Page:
I am not a proponent of expensive cables, and I confessed that not every cable made an audible difference.

 

As for cables advertising, every manufacturer, no matter the product, will usually say his is the best one. Rarely is advertising rational, isn't it? wink.gif

 

It seems that only if I take an ABX test between cables, which I would probably fail, I could say that I eliminated placebo from my judgement. In every other type of test I could be making it up. I find it quite stunning, because I thought the differences were clear, at least in some cases. So my senses mislead me severely everytime I heard a new cable, which, again, feels odd. Had my eyes lied to me this way I would be long dead by now. The only upside of this is that I must have a great imagination.

 

I would like to ask out of pure curiousity, how many poeple here tried an ABX on cables?


I've done ABX on cables, couldn't tell a difference, there are links on the top of this page (page 3) to some DBTs. There have been hundreds of them, even large prize money offered to anyone who could pass a DBT. To be honest you would need hearing at least 100-1000 times better than perfect hearing to stand a chance of hearing any differences.

I see audiophiles quite often plainly deny they could be susceptible to placebo effect or aural illusion. Even if, like you, some people are more open minded to the possibility of aural illusions, they still seem surprised they may have been victim to it. The truth is that not only are we all susceptible to aural illusion, but it is essential that we are. Psychoacoustics teaches us that music, harmony, chords and even notes themselves are a shared aural illusion, film and TV relies on the fact that everyone can be easily aurally deceived. Check this out (McGurk Effect). Eyesight is no different, colour is a pure invention of our perception and, does the world disappear every time you blink?

The world would be a terribly boring place without the differences between perception and reality.

G
post #44 of 1126

Yea I agree totally. That is why I am a big fan of the "cheaper, but getting way more expensive Radio Shack gold RCAs". They are pretty darn good quality build, and shielding is as good as it can be. One problem is the interconnects here in Hawaii will oxidize even if they are "gold" plated. I don't think that is real gold on the shack's stuff or on allot of other brands. I really want to get an electroplating kit in silver and gold so I can just do it myself. The silver kit can be used for plating the wires and gold for the interconnects and speaker wire connections.

post #45 of 1126

WOW!  The McGurk Effect is mind blowing, every Head Fi-er needs to see this.

 

Question #1: Megaohm, when you replaced the 22 AWG speaker cable with 18 AWG how long was the cable run?

 

Question #2:  G, my understanding is that many recording engineers often use different mic cables for a different sound? Fact or fiction or just outright BS?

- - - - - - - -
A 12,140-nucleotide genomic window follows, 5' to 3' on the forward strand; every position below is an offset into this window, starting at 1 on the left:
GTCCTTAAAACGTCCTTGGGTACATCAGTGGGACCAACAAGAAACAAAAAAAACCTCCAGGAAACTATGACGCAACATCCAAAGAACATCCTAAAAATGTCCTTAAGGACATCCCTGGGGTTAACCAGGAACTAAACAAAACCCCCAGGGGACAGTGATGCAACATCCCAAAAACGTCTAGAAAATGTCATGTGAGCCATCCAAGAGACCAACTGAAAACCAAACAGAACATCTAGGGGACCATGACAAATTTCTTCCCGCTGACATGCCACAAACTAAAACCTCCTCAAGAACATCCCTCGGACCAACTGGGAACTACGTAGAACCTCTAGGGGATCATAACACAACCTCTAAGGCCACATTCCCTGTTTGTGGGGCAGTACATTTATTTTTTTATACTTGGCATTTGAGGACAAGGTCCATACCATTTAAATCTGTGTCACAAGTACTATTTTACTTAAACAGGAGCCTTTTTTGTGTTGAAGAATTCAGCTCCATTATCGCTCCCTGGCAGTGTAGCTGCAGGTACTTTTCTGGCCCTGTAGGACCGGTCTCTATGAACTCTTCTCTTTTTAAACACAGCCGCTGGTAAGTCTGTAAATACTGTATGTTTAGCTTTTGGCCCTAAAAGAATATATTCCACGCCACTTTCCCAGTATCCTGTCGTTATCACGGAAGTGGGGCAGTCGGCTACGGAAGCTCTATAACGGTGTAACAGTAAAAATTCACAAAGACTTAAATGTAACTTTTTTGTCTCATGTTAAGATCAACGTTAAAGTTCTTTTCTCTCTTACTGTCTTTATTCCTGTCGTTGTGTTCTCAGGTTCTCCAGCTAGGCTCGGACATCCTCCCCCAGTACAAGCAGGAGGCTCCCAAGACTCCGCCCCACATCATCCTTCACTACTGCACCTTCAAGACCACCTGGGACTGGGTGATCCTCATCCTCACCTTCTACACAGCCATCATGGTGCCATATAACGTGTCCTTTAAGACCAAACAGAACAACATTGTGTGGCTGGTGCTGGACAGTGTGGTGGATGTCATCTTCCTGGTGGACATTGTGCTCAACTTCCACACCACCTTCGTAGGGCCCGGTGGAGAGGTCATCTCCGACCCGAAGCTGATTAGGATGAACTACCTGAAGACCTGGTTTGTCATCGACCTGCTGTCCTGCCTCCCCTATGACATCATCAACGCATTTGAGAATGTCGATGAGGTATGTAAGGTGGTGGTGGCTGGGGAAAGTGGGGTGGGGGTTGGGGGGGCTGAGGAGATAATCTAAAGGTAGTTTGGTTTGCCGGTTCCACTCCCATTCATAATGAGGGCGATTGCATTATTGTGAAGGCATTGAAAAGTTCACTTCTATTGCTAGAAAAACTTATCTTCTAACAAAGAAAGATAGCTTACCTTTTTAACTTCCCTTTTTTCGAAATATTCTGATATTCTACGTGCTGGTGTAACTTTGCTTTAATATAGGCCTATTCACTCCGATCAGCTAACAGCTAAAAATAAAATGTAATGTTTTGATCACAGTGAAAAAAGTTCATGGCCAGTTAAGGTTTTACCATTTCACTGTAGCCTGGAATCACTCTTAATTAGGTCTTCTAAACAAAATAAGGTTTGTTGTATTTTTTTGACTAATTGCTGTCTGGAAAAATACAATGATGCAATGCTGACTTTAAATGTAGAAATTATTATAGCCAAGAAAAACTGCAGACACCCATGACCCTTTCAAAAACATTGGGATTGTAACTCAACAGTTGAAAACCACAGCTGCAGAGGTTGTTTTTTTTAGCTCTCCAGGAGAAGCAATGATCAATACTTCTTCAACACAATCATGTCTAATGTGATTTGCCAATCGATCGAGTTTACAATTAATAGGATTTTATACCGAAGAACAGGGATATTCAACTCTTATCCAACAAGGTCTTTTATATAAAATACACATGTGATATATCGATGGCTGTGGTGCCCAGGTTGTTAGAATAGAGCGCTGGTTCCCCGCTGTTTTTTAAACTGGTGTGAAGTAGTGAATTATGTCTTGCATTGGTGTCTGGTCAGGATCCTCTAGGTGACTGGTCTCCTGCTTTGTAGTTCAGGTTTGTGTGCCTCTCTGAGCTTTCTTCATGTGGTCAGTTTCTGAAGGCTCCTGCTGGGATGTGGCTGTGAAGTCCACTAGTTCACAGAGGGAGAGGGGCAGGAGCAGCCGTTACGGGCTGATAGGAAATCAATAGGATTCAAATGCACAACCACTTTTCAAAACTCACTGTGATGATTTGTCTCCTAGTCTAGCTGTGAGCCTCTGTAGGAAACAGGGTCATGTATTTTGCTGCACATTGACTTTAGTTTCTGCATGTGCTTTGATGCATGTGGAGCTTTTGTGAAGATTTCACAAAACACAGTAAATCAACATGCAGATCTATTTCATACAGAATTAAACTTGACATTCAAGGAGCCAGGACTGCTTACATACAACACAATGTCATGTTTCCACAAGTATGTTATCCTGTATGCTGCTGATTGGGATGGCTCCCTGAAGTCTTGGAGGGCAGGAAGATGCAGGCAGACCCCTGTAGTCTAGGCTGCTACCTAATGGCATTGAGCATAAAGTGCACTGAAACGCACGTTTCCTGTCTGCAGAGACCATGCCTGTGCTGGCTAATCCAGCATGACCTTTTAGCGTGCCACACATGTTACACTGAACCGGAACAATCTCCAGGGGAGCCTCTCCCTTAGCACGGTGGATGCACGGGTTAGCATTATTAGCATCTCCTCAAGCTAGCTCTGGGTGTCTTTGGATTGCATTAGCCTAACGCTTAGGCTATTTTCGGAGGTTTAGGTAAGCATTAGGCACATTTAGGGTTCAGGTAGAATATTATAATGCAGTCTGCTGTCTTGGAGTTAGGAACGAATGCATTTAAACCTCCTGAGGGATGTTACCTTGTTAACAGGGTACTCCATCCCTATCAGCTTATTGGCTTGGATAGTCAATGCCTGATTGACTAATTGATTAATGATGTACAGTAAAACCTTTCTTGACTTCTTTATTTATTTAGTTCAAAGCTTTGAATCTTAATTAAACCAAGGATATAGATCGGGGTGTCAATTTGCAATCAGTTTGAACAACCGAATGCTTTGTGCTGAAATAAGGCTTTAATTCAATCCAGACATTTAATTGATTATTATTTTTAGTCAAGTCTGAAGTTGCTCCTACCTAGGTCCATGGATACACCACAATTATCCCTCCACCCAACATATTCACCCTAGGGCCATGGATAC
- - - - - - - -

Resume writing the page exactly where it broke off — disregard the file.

Comment: Somewhere on the Audio Asylum website there is thread regarding a rumour that JPS Cable Company sells two models of power cords which they purchase from a company called EMC Eupen. Apparently there is a huge mark up on these cables.  Do they make an audible difference?  The two models of EMC Eupen cables both have built in EMI line filters. Many pre-amps, power amps, CD players etc have EMI filters on the AC input so draw your own conclusions.

 

Another comment: several years ago I tried using an audiophile speaker cable (sorry, can't remember the brand name) on an Audiolab 8000P power amp I used to own. After a while I noticed that one channel on the power amp was getting hot. I put an ocsilloscope on the output:  the amp was ocsillating at approx. 1 megaHz. The waveform was sinusoidal so the amp was not clipping but I would be very surprised if this would not be detrimental to the sound of the amp.  However, at this point I disconnected the cable so I have no opinion as to what this did to the sound of the amp. As we all know, power amp designers go to great lengths to prevent their amps from oscallating when the load is too reactive. The oscillation would have probably been caused by the speaker cable having too much capacitance.

 

And another comment........it would be interesting to get a metallurgists take on using (for example) a gold plated plug with a gold plated jack versus a gold plated plug on a nickle plated jack. I understand that the real benefit of gold plated connectors is the corrosion resistance.

 

Anyway......back to this McGurk effect, I think I'll trying putting a Beyer logo on my AKG headphones......................and maybe a Stax logo on my Sennheisers............LOL

New Posts  All Forums:Forum Nav:
  Return Home
  Back to Forum: Sound Science
Head-Fi.org › Forums › Equipment Forums › Sound Science › Audiophile cables, an interesting question.